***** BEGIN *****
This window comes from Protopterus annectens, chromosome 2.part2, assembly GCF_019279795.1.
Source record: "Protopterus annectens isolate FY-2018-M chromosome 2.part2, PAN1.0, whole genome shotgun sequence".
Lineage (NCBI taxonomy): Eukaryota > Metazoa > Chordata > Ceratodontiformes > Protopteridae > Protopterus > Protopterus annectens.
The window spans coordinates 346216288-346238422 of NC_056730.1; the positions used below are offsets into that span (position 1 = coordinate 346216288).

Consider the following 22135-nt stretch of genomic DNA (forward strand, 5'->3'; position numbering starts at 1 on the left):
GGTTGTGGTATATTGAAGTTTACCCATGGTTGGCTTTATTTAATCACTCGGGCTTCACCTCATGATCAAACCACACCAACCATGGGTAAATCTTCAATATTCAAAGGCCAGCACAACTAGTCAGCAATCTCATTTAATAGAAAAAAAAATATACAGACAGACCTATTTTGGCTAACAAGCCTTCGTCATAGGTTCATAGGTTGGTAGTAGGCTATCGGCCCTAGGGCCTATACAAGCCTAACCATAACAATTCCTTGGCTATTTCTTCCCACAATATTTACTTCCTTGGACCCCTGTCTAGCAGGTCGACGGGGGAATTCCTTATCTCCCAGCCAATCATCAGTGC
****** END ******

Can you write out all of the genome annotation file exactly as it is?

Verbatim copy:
This window comes from Protopterus annectens, chromosome 2.part2, assembly GCF_019279795.1.
Source record: "Protopterus annectens isolate FY-2018-M chromosome 2.part2, PAN1.0, whole genome shotgun sequence".
Lineage (NCBI taxonomy): Eukaryota > Metazoa > Chordata > Ceratodontiformes > Protopteridae > Protopterus > Protopterus annectens.
The window spans coordinates 346216288-346238422 of NC_056730.1; the positions used below are offsets into that span (position 1 = coordinate 346216288).

Consider the following 22135-nt stretch of genomic DNA (forward strand, 5'->3'; position numbering starts at 1 on the left):
GGTTGTGGTATATTGAAGTTTACCCATGGTTGGCTTTATTTAATCACTCGGGCTTCACCTCATGATCAAACCACACCAACCATGGGTAAATCTTCAATATTCAAAGGCCAGCACAACTAGTCAGCAATCTCATTTAATAGAAAAAAAAATATACAGACAGACCTATTTTGGCTAACAAGCCTTCGTCATAGGTTCATAGGTTGGTAGTAGGCTATCGGCCCTAGGGCCTATACAAGCCTAACCATAACAATTCCTTGGCTATTTCTTCCCACAATATTTACTTCCTTGGACCCCTGTCTAGCAGGTCGACGGGGGAATTCCTTATCTCCCAGCCAATCATCAGTGC